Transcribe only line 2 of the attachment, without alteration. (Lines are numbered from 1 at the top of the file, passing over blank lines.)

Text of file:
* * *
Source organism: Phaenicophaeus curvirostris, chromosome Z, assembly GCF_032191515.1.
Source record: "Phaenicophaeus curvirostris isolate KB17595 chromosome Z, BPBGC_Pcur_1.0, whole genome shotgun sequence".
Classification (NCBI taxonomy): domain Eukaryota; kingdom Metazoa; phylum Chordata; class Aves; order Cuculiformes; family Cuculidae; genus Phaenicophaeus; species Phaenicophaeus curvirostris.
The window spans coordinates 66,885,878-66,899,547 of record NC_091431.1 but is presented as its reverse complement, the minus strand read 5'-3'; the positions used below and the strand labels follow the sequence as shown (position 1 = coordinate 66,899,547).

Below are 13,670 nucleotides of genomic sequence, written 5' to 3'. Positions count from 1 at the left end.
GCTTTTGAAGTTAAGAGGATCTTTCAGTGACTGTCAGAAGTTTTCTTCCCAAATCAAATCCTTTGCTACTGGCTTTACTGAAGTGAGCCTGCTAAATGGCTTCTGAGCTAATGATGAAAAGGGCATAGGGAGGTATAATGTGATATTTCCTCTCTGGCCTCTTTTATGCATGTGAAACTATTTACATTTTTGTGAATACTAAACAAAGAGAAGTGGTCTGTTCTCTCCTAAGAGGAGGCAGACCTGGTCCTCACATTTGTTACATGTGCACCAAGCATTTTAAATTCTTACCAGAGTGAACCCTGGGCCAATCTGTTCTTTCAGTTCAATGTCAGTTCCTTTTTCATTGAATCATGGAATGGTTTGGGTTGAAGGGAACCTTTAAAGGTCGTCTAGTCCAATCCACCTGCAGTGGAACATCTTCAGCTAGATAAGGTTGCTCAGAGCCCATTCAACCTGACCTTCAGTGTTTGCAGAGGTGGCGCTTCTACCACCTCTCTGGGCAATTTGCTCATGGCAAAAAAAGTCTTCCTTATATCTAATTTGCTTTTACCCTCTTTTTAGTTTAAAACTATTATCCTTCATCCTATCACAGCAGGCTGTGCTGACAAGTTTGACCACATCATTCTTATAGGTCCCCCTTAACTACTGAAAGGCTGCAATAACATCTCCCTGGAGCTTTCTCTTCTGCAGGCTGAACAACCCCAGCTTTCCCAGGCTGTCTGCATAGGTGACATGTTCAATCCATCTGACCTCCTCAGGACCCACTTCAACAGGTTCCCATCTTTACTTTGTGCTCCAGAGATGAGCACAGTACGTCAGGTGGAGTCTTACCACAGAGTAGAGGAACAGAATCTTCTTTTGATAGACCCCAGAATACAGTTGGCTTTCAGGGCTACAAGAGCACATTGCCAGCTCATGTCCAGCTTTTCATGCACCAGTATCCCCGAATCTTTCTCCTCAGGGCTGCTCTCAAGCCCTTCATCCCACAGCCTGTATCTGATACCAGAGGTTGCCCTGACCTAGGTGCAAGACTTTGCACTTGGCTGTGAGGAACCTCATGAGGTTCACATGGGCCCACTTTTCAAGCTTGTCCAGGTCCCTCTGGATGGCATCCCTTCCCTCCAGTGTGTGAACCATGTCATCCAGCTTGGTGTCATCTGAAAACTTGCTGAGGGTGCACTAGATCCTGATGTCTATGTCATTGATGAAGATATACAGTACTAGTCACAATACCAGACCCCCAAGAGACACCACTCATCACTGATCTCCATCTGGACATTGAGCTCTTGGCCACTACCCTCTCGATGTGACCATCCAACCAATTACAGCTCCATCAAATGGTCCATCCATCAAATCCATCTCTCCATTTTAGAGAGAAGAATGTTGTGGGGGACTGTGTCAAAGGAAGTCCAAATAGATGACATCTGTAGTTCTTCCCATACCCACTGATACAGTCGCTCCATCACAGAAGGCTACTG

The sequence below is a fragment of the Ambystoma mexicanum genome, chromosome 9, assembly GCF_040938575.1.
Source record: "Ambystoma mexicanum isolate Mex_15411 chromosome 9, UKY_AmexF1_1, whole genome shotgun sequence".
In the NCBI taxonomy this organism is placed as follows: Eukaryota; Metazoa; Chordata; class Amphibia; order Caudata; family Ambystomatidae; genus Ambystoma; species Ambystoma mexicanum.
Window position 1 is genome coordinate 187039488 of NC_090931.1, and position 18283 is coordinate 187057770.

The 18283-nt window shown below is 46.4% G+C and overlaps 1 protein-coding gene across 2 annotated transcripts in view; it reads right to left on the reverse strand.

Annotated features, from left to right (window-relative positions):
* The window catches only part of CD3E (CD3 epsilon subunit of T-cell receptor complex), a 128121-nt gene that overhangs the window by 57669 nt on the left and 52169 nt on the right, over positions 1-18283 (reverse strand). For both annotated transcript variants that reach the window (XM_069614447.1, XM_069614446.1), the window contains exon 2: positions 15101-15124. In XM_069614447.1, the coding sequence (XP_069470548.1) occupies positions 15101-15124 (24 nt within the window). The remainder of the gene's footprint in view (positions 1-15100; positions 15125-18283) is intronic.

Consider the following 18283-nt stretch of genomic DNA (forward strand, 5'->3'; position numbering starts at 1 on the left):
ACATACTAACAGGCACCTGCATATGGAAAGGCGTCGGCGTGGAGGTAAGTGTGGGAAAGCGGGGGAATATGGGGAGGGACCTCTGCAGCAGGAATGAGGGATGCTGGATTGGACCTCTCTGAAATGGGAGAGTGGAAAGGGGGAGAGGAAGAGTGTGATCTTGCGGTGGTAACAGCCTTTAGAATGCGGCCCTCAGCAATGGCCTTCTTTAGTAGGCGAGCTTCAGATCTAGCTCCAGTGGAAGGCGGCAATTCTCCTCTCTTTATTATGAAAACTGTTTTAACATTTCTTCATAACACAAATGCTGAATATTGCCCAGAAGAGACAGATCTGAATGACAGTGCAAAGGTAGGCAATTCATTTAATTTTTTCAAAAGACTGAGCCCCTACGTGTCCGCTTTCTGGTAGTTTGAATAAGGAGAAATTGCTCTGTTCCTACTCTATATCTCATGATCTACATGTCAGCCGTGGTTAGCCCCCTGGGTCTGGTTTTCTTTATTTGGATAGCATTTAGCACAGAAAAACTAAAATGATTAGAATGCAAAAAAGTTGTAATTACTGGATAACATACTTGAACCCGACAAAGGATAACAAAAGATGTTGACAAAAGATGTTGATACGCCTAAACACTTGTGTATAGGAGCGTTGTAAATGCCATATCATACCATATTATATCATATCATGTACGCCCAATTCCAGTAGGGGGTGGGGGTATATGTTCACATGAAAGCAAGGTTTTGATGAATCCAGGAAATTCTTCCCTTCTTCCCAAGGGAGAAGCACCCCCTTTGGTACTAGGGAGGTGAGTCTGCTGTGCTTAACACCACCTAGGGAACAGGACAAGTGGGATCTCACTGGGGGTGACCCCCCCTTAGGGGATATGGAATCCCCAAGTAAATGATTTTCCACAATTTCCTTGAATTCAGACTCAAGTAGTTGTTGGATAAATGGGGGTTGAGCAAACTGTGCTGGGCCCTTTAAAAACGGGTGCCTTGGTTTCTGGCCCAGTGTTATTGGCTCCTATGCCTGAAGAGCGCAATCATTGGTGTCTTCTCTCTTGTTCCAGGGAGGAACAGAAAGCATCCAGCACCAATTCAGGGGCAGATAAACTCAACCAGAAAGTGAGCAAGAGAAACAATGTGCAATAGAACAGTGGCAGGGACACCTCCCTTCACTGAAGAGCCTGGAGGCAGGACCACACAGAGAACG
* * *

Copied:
Source record: "Phaenicophaeus curvirostris isolate KB17595 chromosome Z, BPBGC_Pcur_1.0, whole genome shotgun sequence".